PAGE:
Timber destroyed

Timber destroyed by Hurricane Michael on a farm in Jackson County. Credit: Doug Mayo UF/IFAS

It has been over two years since Hurricane Michael devastated the Central Panhandle. In that time tremendous strides have been made towards patching our part of the world back together. Some of the landscape is getting back to normal, but in some areas the destruction is still very visible. This is particularly true of our forested lands.

The amount of time, effort, and money necessary to restore forests throughout the area will be staggering. To help facilitate these restoration efforts the USDA Farm Service Agency administers the Emergency Forest Restoration Program (EFRP). EFRP provides cost-share dollars to help the owners of nonindustrial private forest land to off-set costs associated with clean-up, tree planting, and other steps necessary to bring forest lands back to productivity.

Land owners had the opportunity to sign-up for EFRP shortly after Hurricane Michael. For land owners who have not already signed-up, the sign-up period has been re-opened until March 11, 2021. Contact your local FSA office to sign-up or for more information. Additional details about EFRP are included in the following FSA press release:

U.S. Department of Agriculture (USDA) Farm Service Agency (FSA) in Florida announced that counties are accepting applications for the Emergency Forest Restoration Program (EFRP) to address damages from Hurricane Michael that occurred in 2018. The EFRP sign-up period reopened on Jan. 19, 2021 and ends on March 11, 2021.

EFRP provides payments to eligible owners of nonindustrial private forest (NIPF) land to restore land damaged by a natural disaster. Before an application for EFRP assistance is approved, an onsite inspection of the damages by FSA, in cooperation with a state forester, is required to verify the damages from Hurricane Michael.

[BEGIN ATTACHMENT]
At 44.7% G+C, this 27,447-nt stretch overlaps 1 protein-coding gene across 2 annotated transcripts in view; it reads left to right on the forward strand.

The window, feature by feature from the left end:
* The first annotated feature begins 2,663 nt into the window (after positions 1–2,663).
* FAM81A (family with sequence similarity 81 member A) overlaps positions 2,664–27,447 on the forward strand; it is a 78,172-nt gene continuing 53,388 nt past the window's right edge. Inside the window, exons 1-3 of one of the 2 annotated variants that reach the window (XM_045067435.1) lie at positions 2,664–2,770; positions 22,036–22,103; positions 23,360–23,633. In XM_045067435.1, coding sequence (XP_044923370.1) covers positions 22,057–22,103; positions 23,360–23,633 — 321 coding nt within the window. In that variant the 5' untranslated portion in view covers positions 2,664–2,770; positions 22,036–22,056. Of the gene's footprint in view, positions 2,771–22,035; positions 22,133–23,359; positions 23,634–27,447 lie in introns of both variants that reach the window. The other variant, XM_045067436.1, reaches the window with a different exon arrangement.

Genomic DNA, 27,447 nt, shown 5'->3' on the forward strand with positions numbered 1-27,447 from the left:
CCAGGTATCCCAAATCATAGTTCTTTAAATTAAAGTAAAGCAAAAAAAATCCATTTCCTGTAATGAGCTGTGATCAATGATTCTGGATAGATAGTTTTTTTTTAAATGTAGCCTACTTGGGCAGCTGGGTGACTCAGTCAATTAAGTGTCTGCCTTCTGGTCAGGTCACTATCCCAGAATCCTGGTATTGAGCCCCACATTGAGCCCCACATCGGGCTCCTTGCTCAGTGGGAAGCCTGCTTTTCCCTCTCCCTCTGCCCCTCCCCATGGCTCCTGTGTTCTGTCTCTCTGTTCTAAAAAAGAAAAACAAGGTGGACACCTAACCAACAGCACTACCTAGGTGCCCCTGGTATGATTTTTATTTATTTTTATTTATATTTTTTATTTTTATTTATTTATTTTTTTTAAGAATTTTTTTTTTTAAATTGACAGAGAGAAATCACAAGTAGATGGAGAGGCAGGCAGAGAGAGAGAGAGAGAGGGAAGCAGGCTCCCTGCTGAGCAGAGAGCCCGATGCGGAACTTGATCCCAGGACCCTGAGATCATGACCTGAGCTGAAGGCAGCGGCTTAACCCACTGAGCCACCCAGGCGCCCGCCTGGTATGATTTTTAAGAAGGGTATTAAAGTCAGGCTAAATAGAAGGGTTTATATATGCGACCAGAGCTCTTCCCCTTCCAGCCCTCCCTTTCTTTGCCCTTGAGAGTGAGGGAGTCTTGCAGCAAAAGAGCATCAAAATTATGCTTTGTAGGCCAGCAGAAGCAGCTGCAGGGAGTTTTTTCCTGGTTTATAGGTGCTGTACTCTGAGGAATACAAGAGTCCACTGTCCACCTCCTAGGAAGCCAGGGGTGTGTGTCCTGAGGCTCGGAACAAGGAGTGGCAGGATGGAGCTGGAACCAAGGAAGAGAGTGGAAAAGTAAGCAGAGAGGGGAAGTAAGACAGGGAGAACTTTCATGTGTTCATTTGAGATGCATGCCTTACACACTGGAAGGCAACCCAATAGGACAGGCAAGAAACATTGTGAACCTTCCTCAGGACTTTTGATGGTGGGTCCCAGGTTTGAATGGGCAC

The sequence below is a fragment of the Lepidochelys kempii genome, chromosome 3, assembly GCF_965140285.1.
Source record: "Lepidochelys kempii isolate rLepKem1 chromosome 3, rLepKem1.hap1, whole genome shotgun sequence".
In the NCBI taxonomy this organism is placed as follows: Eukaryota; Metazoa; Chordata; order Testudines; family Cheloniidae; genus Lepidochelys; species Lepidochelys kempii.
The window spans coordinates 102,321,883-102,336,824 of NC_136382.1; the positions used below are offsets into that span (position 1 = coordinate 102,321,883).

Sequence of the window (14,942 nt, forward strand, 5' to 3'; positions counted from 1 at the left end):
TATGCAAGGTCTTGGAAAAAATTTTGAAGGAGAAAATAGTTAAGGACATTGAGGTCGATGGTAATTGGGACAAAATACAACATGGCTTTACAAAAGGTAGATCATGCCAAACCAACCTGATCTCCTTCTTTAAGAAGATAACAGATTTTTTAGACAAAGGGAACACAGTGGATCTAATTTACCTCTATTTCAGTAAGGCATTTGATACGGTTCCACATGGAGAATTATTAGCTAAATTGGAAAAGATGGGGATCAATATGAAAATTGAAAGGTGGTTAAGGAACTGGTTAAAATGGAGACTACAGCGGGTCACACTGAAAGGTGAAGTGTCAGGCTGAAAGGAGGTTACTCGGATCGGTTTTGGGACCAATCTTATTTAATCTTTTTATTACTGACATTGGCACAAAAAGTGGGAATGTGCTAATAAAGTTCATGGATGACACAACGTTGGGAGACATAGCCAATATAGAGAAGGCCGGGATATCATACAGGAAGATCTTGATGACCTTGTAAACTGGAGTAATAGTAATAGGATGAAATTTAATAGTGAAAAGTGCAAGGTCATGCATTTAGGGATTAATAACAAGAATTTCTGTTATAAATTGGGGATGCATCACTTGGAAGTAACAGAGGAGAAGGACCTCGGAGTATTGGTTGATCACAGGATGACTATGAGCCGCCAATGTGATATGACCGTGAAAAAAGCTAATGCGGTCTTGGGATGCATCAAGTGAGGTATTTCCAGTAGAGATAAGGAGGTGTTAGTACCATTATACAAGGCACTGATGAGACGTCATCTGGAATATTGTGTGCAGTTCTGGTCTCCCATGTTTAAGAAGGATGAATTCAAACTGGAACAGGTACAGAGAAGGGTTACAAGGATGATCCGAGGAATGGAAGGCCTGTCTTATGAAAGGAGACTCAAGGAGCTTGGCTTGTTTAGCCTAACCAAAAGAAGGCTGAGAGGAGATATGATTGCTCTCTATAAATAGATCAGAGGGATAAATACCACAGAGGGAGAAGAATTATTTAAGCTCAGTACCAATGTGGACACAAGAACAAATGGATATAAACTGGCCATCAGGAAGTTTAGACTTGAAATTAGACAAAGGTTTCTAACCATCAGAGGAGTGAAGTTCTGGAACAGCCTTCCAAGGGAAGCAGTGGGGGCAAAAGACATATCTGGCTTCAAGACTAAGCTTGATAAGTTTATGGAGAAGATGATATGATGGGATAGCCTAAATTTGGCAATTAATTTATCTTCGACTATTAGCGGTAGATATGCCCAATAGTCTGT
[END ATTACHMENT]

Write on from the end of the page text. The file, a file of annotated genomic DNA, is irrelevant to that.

Counties that received presidential disaster designations following Hurricane Michael will be eligible. Foresters in Bay, Calhoun, Dixie, Franklin, Gadsden, Gulf, Holmes, Jackson, Jefferson, Lafayette, Leon, Liberty, Madison, Taylor, Wakulla, Walton, Washington can apply for EFRP cost-share assistance through their local USDA Service Center.

FSA remains committed to helping producers impacted by Hurricane Michael,” said Christy Marshall, Acting State Executive Director in Florida. “I encourage eligible producers to contact their county office as soon as possible to make an appointment to apply.”

To meet eligibility requirements, NIPF land must have existing tree cover or had tree cover immediately before Hurricane Michael occurred and be sustainable for growing trees. The land must also be owned by any nonindustrial private individual, group, association, corporation or other private legal entity that has definitive decision-making authority over the land.

For more information on EFRP, please contact your local FSA county office or visit https://www.farmers.gov/recover. To find your local office, visit farmers.gov/service-center-locater. Source: https://www.fsa.usda.gov/state-offices/Florida/

Eligible Forest Restoration Practices

To restore NIPF, EFRP participants may implement emergency forest
restoration practices, such as:

  • Debris removal, such as down or damaged trees, in order to establish a new stand or provide for natural regeneration
  • Site preparation, planting materials, and labor to replant forest stand
  • Restoration of forestland roads, fire lanes, fuel breaks, or erosion control structures
  • Fencing, tree shelters, and tree tubes to protect trees from wildlife damage
  • Wildlife enhancement to provide cover openings and wildlife habitat.

EFRP Cost-Share Payments

Up to 75 percent of the cost to implement approved restoration practices. Limited to $500,000 per person or legal entity per disaster.

More Information 

EFRP Fact Sheet (printable)

USDA EFRP Website